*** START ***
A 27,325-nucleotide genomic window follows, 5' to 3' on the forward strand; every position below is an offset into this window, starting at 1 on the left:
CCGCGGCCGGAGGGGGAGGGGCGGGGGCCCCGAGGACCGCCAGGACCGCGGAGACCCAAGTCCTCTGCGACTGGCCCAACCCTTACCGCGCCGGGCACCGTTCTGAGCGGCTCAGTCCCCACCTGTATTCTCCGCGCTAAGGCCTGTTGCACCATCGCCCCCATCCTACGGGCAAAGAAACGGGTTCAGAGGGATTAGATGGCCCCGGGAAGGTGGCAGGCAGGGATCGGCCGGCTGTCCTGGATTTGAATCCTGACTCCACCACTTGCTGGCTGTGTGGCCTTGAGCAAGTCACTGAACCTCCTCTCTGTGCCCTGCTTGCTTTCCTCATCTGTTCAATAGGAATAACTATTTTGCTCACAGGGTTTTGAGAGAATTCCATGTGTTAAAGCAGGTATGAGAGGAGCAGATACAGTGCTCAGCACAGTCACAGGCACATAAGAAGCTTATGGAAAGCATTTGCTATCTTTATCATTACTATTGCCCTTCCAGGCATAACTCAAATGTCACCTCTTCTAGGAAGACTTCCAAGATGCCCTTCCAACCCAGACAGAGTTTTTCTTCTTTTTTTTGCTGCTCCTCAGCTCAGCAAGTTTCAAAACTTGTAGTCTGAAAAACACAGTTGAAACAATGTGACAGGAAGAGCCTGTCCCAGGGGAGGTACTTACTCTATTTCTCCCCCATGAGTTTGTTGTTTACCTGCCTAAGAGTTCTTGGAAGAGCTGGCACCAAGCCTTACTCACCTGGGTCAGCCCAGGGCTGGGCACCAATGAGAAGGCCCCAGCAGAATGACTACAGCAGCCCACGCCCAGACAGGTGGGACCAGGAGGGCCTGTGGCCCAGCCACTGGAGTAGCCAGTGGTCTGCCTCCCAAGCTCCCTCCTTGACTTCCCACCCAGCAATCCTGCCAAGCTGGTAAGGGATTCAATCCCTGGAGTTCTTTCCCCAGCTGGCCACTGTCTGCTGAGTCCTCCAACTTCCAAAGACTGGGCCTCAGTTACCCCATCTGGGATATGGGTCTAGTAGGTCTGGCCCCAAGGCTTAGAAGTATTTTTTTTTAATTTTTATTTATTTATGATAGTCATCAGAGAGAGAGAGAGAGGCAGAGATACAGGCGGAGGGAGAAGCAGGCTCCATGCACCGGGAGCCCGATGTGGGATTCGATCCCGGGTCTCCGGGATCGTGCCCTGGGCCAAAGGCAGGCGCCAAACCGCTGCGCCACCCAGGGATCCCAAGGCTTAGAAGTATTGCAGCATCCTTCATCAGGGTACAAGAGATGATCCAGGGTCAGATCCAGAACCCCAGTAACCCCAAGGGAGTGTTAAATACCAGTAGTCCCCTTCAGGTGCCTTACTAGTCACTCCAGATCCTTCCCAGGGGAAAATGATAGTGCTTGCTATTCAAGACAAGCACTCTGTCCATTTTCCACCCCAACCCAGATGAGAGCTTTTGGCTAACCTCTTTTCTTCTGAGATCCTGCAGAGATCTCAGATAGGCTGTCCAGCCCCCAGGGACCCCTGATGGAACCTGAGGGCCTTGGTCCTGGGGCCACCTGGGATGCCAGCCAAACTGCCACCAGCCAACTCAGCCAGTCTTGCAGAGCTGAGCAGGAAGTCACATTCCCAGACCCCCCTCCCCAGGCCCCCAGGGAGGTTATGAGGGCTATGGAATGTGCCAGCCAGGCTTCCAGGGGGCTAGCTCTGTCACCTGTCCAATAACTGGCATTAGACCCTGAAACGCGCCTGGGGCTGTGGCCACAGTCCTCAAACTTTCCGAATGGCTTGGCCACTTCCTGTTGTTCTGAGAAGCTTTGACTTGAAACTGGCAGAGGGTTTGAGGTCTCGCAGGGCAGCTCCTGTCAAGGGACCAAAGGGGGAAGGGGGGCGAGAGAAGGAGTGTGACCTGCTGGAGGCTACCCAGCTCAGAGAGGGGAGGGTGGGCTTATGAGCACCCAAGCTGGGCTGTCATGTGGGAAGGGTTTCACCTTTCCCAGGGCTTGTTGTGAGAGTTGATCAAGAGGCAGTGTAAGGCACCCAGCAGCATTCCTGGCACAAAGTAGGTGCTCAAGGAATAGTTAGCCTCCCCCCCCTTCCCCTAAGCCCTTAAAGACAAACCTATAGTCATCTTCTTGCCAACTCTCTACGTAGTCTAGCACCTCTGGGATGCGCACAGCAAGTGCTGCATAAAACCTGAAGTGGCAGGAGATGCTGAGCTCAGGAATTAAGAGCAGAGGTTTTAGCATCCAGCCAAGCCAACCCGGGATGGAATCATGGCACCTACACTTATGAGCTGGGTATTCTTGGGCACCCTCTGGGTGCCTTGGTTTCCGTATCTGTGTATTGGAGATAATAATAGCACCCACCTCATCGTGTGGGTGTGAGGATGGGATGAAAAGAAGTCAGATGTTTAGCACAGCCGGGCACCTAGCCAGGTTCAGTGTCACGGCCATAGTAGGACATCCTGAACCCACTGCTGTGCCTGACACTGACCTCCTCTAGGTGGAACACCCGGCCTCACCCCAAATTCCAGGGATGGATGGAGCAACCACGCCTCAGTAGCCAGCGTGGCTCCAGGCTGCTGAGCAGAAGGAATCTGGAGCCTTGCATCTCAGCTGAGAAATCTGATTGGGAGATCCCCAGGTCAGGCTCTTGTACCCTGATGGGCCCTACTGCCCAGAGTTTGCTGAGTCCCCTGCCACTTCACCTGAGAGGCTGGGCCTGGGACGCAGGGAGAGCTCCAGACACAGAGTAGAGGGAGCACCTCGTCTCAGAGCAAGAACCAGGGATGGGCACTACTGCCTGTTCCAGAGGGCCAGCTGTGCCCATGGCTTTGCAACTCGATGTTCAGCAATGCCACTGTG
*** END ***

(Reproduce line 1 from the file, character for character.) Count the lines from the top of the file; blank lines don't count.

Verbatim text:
A 27,325-nucleotide genomic window follows, 5' to 3' on the forward strand; every position below is an offset into this window, starting at 1 on the left: